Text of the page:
Wellington, New Zealand
''The myth of New Zealand as a multicultural society is foundering on reality.''
This blunt observation by New Zealand race-relations conciliator Hiwi Tauroa lends an official tone to what many New Zealanders have been unwilling to admit.
Mr. Tauroa, a Maori and rugby football star, is charged with mediating between the races in this South Pacific nation.
His first major case investigation, which produced his report entitled ''Race Against Time,'' was prompted by two explosive racial incidents that brought the latent racism within New Zealand society bubbling to the surface.
In 1979, some pakeha (Maori for European) university students were attacked by radical Maori youths while performing a haka, the traditional Maori war dance , during a university revue. The Maoris, who often resent pakehas, apparently felt the Europeans were ridiculing their heritage.
Maori radicalism flares up Feb. 6 each year, the anniversary of the Treaty of Waitangi, marking the end of the Pakeha-Maori wars. Young Maoris say the treaty is a ''sellout'' and are campaigning for its abolition.
Bastion Point, a prime piece of Auckland land once owned by Maoris, is sometimes the scene of confrontations. The point is a symbol of the breakdown in the so-called multicultural society for which New Zealand was once renowned. Recently a makeshift Maori camp was dismantled and its inhabitants carted away.
Mr. Tauroa attempts to pinpoint race problems. The pakehas, he says, must change. He says they must step out of their ''cultural straitjacket.'' But he adds that the Maori must invite white New Zealander into their culture.
It's not something the Maori can do easily. Originally from from Polynesia (they are said to have come from Hawaii in great paddling canoes around the year 1350), the Maori have no recorded culture.
Maori culture is found in the lovely, haunting songs of the wahine (women) and the foot-stamping, grimacing aggression of the haka dance. Carvings, which are favorites with tourists, and the Maori language, are also chronicles of Maori history.
Land is the most cherished possession of the Maori. And it is also at the heart of racial tensions. Mr. Tauroa suggests the nation's land policy should encourage that Maori land remain in Maori hands.
''Give us back our land'' is a common cry of the politically aware young Maori, who are increasingly bitter at their elders for selling their land in the past for little more than a gun, a blanket, and some cooking pots.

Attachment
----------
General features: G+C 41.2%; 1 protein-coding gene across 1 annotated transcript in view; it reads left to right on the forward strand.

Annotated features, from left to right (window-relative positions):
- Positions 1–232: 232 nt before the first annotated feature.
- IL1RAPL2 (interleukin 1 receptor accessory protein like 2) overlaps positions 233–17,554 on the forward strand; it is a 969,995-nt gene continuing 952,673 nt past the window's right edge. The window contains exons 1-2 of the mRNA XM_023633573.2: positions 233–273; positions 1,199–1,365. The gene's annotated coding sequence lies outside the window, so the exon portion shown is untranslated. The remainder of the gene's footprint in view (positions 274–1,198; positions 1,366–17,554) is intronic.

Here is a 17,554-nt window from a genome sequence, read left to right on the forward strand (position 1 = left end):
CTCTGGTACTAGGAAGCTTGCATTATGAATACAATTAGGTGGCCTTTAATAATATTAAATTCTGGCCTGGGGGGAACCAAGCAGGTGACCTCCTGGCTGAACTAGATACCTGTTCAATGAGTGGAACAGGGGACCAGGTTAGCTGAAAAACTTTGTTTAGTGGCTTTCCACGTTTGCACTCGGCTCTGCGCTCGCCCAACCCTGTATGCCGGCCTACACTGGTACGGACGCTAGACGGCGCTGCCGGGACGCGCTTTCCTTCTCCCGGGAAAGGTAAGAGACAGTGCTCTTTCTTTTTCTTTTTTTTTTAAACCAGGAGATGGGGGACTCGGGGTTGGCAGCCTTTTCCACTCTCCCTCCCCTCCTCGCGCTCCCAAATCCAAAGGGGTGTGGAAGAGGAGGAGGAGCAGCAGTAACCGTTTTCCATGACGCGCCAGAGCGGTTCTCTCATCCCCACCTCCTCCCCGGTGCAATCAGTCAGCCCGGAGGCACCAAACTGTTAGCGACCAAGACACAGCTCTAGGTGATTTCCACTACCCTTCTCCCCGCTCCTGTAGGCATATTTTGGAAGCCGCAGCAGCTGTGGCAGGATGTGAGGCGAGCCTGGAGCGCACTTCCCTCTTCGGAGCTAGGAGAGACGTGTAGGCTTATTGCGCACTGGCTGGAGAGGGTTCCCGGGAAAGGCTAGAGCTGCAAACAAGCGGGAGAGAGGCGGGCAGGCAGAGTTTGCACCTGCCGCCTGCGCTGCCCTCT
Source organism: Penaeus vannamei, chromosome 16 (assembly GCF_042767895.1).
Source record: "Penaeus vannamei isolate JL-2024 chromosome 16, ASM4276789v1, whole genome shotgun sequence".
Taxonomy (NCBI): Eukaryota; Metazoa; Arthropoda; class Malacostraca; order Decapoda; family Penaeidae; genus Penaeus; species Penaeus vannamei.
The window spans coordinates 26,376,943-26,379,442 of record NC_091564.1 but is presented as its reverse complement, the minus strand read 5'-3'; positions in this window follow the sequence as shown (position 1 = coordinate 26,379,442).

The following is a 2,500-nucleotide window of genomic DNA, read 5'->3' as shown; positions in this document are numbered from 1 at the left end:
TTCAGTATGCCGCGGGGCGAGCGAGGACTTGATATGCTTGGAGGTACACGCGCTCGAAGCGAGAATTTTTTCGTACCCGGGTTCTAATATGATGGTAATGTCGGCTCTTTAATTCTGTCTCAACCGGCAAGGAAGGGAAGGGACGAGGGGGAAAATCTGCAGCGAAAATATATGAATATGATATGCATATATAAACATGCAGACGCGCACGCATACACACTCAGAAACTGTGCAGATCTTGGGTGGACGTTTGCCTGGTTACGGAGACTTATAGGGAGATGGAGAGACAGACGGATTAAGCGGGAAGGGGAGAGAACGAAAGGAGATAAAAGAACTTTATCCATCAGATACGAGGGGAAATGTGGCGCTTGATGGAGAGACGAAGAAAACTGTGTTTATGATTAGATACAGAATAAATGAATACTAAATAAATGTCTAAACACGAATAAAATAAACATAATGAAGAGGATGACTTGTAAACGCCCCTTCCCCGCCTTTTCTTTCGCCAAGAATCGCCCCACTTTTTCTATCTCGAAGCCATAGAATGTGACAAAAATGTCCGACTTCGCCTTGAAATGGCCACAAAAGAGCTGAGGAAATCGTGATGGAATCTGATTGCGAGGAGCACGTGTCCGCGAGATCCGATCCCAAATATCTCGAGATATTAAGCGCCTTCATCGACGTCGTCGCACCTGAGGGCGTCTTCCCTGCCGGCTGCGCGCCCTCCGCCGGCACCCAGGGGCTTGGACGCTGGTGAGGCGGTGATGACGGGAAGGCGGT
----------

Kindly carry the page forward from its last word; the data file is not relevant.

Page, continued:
Mr. Tauroa sees education as a key to racial harmony. Despite New Zealand's reputation for multiculturalism, it had done little, until recently, to encourage use of the Maori language in schools.
For too long, Mr. Tauroa says, the terms Maori and education have been synonymous with failure, or at best, underachievement.
The conciliator thinks Maori language and study of the Maori should be compulsory in the New Zealand's schools. He thinks this can be done by 1985. Eventually, he says, schools should be bilingual.
Crime among Maoris, especially among young people, has rocketed in recent years. Young Maoris drift into the cities looking for work and end up in gangs, which have become a major problem.
Mr. Tauroa blames the European legal system for failing to arrest crime. New Zealand's judges, lawyers, probation officers and the like are invariably European extraction and have little knowledge of Maori culture. Mr. Tauroa suggests that they learn more about the Maori, who is usually from the lower socioeconomic group, and generally without ties to government.
Mr. Tauroa's report on race relations received a mixed reaction. Maori Affairs Minister Ben Couch, a Maori who says he is ''a New Zealander first and a Maori second,'' disputed Tauroa's assertion that the New Zealand multicultural society is a myth.
In the streets, though, there are incidents daily that show discrimination.
The day Mr. Tauroa's report was released, one newspaper carried on the front page beside the headline, ''Tauroa brands today's image: myth.'' Another story headlined, ''Mother: 'harassed because I'm white.' ''
The last headline was attached to a story describing a young pakeha woman living in a predominantly Polynesian area of Wellington who was subject to harassment. Her belief? She was white and not wanted in the ''black'' area.